“Let me guess,” she said, grinning. “Comi-Con?”
“That’s what I figured. So what’ll it be?”
“How about a banana strawberry smoothie?”
“Coming right up.”
As she put the ingredients in the blender, Bobby glanced down at the book she’d been reading. The Buffy Companion: The Unofficial Guide to “Buffy the Vampire Slayer”.
“It’s for my thesis,” Kenzie explained as she pressed the BLEND button. “’Female Empowerment in Popular Culture.’”
“Sounds interesting,” said Bobby, reflecting that he knew a thing or two about female empowerment himself.
Kenzie shrugged. “We’ll see. It’s a big topic. I’ve got to find a way to narrow it down.” She poured the smoothie into a glass, then began flipping through a row of cards in a plastic file box. “Bobby Baker, right?”
“That’s right. You’ve got a good memory.”
“Well, it’s an easy name to remember. Alliteration, you know? Here we are.” She took a card from the box and punched a hole along the bottom edge. “That was your tenth smoothie,” she said, handing the card to Bobby. “Bring this card and your next one’s on the house.”
“Thanks.” Bobby slipped the card into his wallet and handed Kenzie a five-dollar bill. He dropped the change into the tip jar and carried his smoothie over to an empty table. A tall, crew-cut man in a white turtleneck and tan slacks was sitting at a table in the corner, peering at his smartphone as he sipped his coffee. A rumpled newspaper was lying on a chair next to him.
“Excuse me,” said Bobby. “Is it okay if I take a look at your paper?”
The man glanced up. “Go ahead. You can keep it, if you like.”
“Thanks.” Bobby took the newspaper to his table and began turning its pages while he drank his smoothie.
There was a photograph of Lodestar on the front page, making some emergency repairs to the space station while a couple of astronauts in space suits looked on. And on page 3 he saw a photo of Cindy tearing a door off a derailed commuter train to free the passengers trapped inside.
Bobby thought it was kind of strange how people had come to take the existence of super-girls so much for granted. Of course, they’d all had a couple of years to get used to it. For Bobby, it had been only been a few weeks.
He wondered what Darcy was doing. She’d texted him yesterday to say that she couldn’t make it to the gaming session the guys had planned for this evening.
Fifteen minutes later, he stood up and waved good-bye to Kenzie on his way out. She glanced up from her book and waved back. “See you next week.”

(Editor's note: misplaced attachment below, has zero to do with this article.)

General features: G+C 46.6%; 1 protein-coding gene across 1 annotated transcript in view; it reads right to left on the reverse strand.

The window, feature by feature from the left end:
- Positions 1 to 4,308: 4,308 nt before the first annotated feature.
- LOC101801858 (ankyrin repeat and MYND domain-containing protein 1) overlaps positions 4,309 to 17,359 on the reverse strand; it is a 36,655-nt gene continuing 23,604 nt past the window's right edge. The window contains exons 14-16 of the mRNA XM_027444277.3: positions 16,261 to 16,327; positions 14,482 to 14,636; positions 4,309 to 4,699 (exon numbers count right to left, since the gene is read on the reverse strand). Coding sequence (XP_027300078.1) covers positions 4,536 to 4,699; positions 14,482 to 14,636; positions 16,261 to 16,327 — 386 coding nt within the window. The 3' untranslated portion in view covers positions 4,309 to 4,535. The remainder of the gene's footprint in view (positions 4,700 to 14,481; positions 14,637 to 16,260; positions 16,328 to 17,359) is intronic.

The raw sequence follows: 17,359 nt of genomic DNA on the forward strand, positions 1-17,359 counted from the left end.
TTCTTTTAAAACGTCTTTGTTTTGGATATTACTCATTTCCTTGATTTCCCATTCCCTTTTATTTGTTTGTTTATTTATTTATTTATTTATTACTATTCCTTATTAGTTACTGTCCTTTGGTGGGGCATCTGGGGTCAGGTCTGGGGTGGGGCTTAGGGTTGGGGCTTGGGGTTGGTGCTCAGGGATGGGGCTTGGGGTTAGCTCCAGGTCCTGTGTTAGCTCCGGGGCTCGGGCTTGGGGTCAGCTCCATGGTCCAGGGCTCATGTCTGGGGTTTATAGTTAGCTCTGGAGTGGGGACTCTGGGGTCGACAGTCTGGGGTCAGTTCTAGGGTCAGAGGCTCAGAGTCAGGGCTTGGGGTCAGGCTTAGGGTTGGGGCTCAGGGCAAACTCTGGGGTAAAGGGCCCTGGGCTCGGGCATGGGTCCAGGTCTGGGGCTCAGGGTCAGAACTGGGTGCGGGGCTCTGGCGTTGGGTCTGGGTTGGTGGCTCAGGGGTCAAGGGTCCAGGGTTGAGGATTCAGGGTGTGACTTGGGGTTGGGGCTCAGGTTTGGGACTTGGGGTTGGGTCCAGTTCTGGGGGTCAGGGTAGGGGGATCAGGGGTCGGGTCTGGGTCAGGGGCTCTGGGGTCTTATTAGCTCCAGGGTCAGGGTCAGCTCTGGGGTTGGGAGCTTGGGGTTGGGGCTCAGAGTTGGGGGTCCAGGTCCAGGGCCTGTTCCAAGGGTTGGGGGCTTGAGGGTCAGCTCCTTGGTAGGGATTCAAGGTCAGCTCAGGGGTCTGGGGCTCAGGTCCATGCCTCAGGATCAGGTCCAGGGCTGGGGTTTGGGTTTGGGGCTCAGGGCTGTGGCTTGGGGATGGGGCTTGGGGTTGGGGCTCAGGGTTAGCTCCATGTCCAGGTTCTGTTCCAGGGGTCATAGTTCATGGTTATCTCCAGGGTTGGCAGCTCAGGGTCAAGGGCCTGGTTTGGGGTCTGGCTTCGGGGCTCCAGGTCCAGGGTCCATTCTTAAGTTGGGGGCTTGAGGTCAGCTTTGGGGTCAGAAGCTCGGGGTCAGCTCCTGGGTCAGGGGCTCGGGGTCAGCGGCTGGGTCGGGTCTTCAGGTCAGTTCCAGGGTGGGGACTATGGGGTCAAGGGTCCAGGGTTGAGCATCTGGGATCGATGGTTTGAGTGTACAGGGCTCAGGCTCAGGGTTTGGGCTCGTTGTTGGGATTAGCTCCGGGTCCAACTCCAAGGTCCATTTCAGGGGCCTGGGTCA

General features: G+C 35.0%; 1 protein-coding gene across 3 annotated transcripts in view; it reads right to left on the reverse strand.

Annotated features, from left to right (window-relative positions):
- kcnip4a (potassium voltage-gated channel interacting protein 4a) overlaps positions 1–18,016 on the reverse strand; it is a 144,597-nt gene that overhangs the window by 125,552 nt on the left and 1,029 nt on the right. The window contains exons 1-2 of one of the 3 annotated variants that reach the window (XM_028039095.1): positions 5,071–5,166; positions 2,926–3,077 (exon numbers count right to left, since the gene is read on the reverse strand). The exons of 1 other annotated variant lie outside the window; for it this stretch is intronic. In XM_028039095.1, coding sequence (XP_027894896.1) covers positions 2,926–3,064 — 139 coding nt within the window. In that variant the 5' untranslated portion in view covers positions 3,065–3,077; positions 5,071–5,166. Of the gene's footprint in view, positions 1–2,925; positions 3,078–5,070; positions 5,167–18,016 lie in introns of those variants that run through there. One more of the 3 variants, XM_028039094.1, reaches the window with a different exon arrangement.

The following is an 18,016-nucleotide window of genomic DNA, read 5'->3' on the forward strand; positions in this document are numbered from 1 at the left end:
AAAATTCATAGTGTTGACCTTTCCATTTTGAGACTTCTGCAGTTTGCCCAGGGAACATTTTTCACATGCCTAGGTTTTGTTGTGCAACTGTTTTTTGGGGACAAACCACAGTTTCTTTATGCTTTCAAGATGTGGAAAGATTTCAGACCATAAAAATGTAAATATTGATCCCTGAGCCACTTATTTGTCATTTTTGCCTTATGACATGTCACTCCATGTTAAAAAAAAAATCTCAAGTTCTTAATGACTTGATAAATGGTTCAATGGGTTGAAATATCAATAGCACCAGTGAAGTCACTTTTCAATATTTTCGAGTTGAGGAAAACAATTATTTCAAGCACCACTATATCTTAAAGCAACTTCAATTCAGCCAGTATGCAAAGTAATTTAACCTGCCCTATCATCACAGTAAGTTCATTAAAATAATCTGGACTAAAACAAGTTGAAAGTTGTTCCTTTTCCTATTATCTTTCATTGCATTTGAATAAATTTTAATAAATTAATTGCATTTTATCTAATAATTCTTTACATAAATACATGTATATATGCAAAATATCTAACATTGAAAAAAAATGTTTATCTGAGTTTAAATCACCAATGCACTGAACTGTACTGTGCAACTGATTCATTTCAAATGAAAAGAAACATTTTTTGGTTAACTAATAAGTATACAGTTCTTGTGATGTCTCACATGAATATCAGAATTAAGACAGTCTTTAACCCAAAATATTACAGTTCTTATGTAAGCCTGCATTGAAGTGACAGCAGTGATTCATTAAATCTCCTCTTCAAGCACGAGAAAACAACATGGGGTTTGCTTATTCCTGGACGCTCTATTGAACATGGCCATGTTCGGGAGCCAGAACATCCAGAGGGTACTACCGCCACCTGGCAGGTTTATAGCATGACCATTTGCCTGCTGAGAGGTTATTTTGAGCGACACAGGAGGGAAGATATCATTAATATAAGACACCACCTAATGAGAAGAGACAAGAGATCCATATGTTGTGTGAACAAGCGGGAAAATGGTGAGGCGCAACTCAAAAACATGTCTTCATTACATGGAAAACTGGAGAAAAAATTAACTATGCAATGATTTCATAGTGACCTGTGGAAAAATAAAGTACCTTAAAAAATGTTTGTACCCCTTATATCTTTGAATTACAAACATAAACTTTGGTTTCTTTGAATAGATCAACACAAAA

Bobby’s next stop was on the same floor. He paused at the open door of Argo City Comics, breathing in the aroma of decades-old pulp paper, before stepping inside.
With the appearance of super-girls in real life, interest in their comic-book counterparts had skyrocketed. Female-led titles were dominating the market, and comics in general were enjoying a popularity they hadn’t seen in decades -- which explained why Argo City could afford a high-rent location in the Wexler Building instead of the shabby storefront it used to occupy.
The store was full of customers of all ages and both genders, browsing the new releases and flipping through the back-issue bins. Bobby strolled up and down the aisles, plucking comic after comic from the racks -- Power Girl and Mary Marvel, She-Hulk and American Dream. The next issue of Lodestar wouldn’t be out for a couple of weeks, but Bobby grabbed a copy of the publisher’s new title, The Mighty Atalanta. Over in the “Younger Readers” section, Betty Cooper was once again sporting the red and blue bodysuit of Super Teen, while Disney was launching its new line of “Princess Power” comics with Ariel, the Mighty Mermaid.
Fifteen minutes later, Bobby walked out of the store, clutching a paper bag stuffed with comic books, and headed for the elevators. This week’s haul was a good one, even though he’d gone a bit over his budget. He pressed the DOWN button and stood waiting for the door to open.
“What’d you get?”
Turning, he saw that Kenzie was standing beside him. She must be on her lunch break. Without waiting for an answer, she took the bag of comics from Bobby’s hands and began flipping through them while Bobby watched, slightly embarrassed. Power Girl … Mary Marvel … The Mighty Atalanta …
“I seem to detect a theme here,” she remarked. She held up the issue of Super Teen. “Seriously?”
“It’s -- for my kid sister,” Bobby lied, blushing.
Kenzie handed the comics back as the elevator door slid open. “You know, this might be just the thing for my thesis. Buffy and Xena have been done to death, but except for Wonder Woman I don’t think there’s been much written about super-women in comic books. Maybe you could recommend some titles?”
“Sure,” said Bobby, following Kenzie into the elevator and pressing the button for the lobby. “What sort of --”
A sudden lurch threw Bobby to the floor. Kenzie grabbed the railing that ran waist-high along the walls. A loud rumble shook the compartment. The elevator was falling, rattling against the sides of the shaft as it plunged toward the basement ten floors below …
Once again, it seemed to Bobby that time had slowed to a crawl. He didn’t know whether it was the effect of adrenaline, or part of the card’s mojo. But he didn’t stop to wonder about it now. He reached up under his sweatshirt, grabbed the card hanging around his neck, and looked over at Kenzie, who stood clutching the railing with her eyes squeezed shut.
“I wish she was super!” he blurted, the rattle of the falling elevator drowning out his words …
There was a screech of metal, then silence. Bobby tumbled sideways as the elevator came to an abrupt stop.